[We are excited to host this conversation on a very important book, Kim Wagner's The Skull of Alum Bheg: The Life and Death of a Rebel of 1857. The CM Roundtable is a series that presents multiple, in-depth reviews of an exciting new book. We thank each of our distinguished panelists for engaging in this public dialogue. We aim to have each roundtable available as a single beautifully produced e-book available at the conclusion— for classroom or referential usage.]
Kim A. Wagner, The Skull of Alum Bheg: The Life and Death of a Rebel of 1857 (2017)
Author's Response: Kim Wagner
Kim A. Wagner is Senior Lecturer in British Imperial History, Queen Mary, University of London. He has written three previous books on Thuggees and on the 1857 Uprising.
Alum Bheg's skull, and the note that was found along with it in a pub in Kent in 1963, fell into my lap, almost literally, and I knew from the outset that I had to do something with this story. I ended up writing the book during a few hectic months and with three key aims in mind:
Firstly, Alum Bheg was executed, and his skull turned into a trophy, with the deliberate intention of preventing funeral rites and denying him his humanity. It was accordingly clear to me right from the outset that Alum Bheg had to be repatriated and buried to effectively put an end to the enduring legacies of this particular act of colonial violence. There are, however, very few precedents for the return of human remains to India and no straightforward process through which to do so. The best way I could achieve this, I felt, was to advertise the existence of his skull by telling his story in a compelling manner.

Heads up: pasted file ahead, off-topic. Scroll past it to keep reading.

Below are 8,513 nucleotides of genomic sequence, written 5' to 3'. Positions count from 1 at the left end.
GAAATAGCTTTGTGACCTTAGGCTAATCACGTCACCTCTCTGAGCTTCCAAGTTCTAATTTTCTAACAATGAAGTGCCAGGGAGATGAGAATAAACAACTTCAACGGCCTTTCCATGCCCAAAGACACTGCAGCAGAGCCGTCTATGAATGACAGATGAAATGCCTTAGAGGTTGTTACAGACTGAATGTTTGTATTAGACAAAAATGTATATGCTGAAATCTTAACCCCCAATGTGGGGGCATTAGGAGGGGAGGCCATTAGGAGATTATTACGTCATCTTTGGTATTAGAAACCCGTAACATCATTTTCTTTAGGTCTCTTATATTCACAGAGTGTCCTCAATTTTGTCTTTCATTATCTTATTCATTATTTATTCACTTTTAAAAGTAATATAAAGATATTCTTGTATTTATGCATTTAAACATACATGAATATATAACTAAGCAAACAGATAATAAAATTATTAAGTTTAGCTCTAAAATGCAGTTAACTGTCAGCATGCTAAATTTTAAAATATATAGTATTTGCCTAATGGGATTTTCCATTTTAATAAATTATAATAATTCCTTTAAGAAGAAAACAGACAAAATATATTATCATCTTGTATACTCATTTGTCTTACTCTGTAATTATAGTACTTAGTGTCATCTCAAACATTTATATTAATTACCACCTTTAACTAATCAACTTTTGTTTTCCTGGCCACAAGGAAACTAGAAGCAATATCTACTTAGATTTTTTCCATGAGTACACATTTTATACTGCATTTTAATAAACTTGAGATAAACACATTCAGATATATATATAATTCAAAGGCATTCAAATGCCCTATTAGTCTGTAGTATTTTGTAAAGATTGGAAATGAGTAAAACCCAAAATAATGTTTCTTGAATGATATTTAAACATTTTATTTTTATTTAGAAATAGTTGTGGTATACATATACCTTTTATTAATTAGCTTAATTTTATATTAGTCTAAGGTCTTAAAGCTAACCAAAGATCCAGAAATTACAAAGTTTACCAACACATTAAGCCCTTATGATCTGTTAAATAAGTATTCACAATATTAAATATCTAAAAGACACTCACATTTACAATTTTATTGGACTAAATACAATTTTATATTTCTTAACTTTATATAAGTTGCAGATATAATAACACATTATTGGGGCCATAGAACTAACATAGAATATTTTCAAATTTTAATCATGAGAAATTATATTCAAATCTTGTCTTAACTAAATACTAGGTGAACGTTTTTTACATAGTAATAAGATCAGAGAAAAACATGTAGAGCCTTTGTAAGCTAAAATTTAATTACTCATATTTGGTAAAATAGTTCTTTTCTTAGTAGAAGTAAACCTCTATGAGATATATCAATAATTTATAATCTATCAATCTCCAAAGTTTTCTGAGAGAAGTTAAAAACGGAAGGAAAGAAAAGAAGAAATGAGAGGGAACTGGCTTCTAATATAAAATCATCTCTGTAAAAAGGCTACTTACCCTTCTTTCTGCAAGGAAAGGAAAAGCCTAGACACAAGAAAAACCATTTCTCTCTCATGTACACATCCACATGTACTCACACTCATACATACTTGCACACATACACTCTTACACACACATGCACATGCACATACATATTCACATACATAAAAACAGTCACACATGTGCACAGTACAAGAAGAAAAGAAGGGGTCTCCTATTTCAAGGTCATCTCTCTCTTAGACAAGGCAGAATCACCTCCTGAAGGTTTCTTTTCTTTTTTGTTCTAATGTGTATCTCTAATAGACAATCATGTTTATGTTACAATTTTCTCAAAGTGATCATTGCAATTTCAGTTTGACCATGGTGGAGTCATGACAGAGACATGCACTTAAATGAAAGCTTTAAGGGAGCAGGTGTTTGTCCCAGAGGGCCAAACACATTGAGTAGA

Secondly, I was curious to see what a history of the Indian Uprising might look like when written from the perspective of an ordinary sepoy and when told through an object such as Alum Bheg's skull. There was a real challenge in trying to flesh out the circumstances of Alum Bheg's life, death, and afterlife, and moreover to do so with such scant evidence. It is not as if the world is calling out for yet more scholarship on 1857 and the project was only going to be worthwhile if the change in the scale of observation, to paraphrase Giovanni Levi, offered the potential for genuinely new insights.
Thirdly, the story of Alum Bheg is also the story of the inherently racialised nature of colonial violence, which turned the bodies of enemies into objects upon which colonial power could be inscribed — or which could simply be destroyed for moral effect. Crucially, the dehumanization of indigenous people further entailed their bodies being perceived as natural specimens and thus collected for (putative) scientific purposes, or, as was the case with Alum Bheg's skull, taken as trophies or souvenirs.